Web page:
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Fiscal Policy – Definition, Meaning, Objectives and Instruments

Fiscal Policy is the process of shaping taxation and public expenditure to help dampen the swings of the business cycle and contribute to the maintenance of a growing high-employment economy, free from high or volatile inflation.

Objectives of Fiscal Policy

The objective in developed countries

To achieve economic stability and maintain high aggregate demand

The objective in developing countries

To achieve economic growth and development

General objectives of fiscal policy are

  1. Optimum allocation of resources
  2. Full employment
  3. Economic stability
  4. Encouraging a socially optimum pattern of investment
  5. Increasing the rate of investment and capital formation
  6. Reducing income inequalities
  7. Reducing unemployment and underemployment
  8. Controlling inflation

Instruments of Fiscal Policy

  1. Taxation
  2. Public expenditure
  3. Public borrowings
  4. Deficit financing

1. Taxation

Tax refers to a compulsory payment levied by a public authority on persons or organizations to meet the expenditures incurred by the government.

Characteristics of tax

  1. Tax payments must be compulsorily made to the government.
  2. There is no quid-pro-quo between a taxpayer and public authorities, that is, the taxpayer cannot claim any specific benefit in return for the payment of tax.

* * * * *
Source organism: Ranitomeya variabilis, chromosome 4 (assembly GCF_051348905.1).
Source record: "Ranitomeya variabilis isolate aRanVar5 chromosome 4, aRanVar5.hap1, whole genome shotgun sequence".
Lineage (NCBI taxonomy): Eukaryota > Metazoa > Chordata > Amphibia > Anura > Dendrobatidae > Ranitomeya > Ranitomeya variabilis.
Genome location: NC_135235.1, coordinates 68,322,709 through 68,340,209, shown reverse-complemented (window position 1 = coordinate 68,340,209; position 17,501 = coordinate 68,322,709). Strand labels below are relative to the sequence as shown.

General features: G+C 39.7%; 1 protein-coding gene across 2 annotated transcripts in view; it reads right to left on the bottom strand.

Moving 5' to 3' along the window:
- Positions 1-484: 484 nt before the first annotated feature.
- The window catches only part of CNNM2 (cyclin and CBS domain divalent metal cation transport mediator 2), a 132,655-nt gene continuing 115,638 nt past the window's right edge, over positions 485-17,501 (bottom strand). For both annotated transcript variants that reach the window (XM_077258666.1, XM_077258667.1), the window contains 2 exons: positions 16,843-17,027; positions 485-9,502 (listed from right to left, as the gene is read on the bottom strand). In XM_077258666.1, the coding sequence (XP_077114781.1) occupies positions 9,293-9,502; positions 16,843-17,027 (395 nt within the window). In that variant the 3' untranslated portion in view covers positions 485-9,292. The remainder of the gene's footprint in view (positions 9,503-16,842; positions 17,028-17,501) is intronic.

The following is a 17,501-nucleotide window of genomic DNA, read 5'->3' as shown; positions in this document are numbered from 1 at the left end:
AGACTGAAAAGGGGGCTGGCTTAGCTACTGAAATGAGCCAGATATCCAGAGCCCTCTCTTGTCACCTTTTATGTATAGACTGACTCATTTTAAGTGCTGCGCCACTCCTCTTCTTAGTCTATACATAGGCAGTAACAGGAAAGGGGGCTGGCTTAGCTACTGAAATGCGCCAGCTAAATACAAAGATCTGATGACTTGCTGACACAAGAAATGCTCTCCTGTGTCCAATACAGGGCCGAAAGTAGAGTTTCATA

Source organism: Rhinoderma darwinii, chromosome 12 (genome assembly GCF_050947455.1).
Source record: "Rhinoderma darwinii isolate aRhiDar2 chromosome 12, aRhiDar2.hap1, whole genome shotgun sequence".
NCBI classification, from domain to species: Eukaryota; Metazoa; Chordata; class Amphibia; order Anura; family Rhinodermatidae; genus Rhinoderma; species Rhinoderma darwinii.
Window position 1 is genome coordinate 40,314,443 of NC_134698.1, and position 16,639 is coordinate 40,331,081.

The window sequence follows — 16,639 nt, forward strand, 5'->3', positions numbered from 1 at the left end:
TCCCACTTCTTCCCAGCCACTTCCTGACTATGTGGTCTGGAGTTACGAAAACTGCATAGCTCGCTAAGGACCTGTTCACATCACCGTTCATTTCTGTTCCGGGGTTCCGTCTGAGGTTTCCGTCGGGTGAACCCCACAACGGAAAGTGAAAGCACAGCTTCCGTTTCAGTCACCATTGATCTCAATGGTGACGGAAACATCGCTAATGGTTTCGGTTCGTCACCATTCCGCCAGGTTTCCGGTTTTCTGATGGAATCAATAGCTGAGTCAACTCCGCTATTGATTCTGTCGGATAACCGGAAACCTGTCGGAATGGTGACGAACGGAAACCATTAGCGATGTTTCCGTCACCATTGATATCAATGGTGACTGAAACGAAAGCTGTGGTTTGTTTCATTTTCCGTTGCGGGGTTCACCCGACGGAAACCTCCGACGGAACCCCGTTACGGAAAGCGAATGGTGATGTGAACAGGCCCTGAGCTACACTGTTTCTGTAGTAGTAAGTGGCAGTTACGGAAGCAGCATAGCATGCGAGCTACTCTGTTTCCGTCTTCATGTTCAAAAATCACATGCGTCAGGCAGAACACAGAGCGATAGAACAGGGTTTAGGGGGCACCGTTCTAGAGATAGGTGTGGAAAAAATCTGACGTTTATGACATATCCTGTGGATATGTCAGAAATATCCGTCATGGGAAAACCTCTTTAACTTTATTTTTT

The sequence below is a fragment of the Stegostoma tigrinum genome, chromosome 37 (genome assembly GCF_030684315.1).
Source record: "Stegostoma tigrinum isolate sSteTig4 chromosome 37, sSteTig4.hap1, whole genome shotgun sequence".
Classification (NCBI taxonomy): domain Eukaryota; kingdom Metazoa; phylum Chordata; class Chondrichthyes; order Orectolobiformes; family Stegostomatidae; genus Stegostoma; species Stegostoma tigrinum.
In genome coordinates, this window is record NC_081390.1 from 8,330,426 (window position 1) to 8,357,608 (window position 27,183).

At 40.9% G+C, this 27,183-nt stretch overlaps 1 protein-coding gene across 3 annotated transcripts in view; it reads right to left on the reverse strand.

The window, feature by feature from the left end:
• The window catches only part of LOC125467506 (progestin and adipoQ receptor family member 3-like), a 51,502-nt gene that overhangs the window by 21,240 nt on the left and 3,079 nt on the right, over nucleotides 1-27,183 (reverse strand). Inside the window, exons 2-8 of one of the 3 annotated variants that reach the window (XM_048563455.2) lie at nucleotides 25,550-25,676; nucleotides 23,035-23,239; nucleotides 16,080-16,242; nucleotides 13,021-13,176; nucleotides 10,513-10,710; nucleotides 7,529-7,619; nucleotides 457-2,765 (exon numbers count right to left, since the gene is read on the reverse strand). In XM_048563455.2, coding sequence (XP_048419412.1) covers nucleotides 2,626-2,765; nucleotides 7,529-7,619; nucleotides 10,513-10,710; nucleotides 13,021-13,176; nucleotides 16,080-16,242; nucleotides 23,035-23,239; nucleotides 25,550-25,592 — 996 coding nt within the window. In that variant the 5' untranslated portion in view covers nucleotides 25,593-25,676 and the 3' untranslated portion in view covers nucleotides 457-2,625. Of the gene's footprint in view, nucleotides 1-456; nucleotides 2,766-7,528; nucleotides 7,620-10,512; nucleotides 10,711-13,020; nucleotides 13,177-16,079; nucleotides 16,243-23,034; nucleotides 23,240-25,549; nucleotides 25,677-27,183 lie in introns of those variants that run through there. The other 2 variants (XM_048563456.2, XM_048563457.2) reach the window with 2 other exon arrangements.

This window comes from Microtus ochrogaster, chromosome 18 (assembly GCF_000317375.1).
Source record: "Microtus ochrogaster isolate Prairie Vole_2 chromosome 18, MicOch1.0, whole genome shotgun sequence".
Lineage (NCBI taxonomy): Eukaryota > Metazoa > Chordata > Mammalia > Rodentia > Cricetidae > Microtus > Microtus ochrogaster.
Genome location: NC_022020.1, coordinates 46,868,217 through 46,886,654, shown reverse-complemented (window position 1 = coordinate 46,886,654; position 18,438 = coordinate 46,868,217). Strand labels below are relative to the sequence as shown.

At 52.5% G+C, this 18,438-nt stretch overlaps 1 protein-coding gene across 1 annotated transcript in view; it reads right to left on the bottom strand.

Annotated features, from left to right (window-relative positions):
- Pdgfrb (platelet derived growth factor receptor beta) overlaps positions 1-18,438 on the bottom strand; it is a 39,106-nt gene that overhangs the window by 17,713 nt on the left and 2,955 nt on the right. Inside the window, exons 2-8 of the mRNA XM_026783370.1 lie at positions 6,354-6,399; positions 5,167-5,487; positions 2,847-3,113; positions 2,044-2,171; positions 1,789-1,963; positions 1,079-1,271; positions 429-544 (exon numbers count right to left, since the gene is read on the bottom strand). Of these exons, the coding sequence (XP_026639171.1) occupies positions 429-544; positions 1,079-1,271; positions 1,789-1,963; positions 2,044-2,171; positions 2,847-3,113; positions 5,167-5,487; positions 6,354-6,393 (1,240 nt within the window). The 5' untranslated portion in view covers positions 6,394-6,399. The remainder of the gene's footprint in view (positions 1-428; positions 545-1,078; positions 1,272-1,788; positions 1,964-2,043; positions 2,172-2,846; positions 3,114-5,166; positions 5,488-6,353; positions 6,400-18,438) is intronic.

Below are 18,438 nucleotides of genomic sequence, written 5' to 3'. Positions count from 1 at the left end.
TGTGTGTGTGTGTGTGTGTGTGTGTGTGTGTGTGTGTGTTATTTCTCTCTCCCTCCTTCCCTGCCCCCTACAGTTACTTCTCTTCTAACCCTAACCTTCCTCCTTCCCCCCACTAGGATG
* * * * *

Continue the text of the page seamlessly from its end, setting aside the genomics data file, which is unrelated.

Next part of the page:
3. It involves some sacrifice on the part of the taxpayer. It is not levied as a fine or penalty for breaking the law.
  4. Taxes are classified as direct and indirect.

Direct Taxes

  • Direct Taxes are imposed on the income or wealth of individuals or corporations.
  • The impact and incidence of direct tax are on the same person.
  • This tax is progressive in nature and aims to reduce income inequalities.
  • Some important types of direct taxes have been listed below:

1. Personal Income Tax

  • It is levied on the total income of individuals after some permissible deductions.
  • Statistics: The personal income tax rate in India stands at 33.99% in 2016.

2. Corporate Income Tax

  • The tax base for calculating corporate income tax is the net accounting profit of companies.
  • To encourage the growth of the corporate sector, the government offers several incentives in the form of depreciation allowance, tax holidays, etc.
  • Statistics: The corporate tax rate in India stands at 34.61% in 2016.

3. Property Taxes

  • These taxes are designed to reduce inequalities of wealth distribution in an economy.
  • The imposition of property taxes considerably increases government revenue.
  • Property taxes include wealth tax, estate duty and inheritance tax.
  • New developments: Wealth tax is not applicable with effect from the assessment year 2016–17.

Indirect Taxes

These taxes are imposed on goods and services.

The person on whom the tax is imposed bears the impact, while the incidence is upon the person who ultimately pays it.

It is regressive in nature and is used to achieve different socio-economic objectives.

Indirect taxes can be levied on the following three broad aspects of commodities:

Production, for example, Excise Tax

Sales, for example, Sales Tax; – The sales tax rate in India stands at 14.50% in 2016.

Movement, for example, Customs Duty & Octroi Charges; – Octroi charges vary from 3% to 6% of the product value.

2. Public Expenditure

This refers to the expenses incurred by public authorities such as the central, state and local governments.

Public expenditure is incurred to maximize social welfare by bringing about desired changes in the economy.

It can be classified as follows

  1. Revenue and Capital Expenditure
  2. Productive and Unproductive Expenditure
  3. Transfer and Non-Transfer Expenditure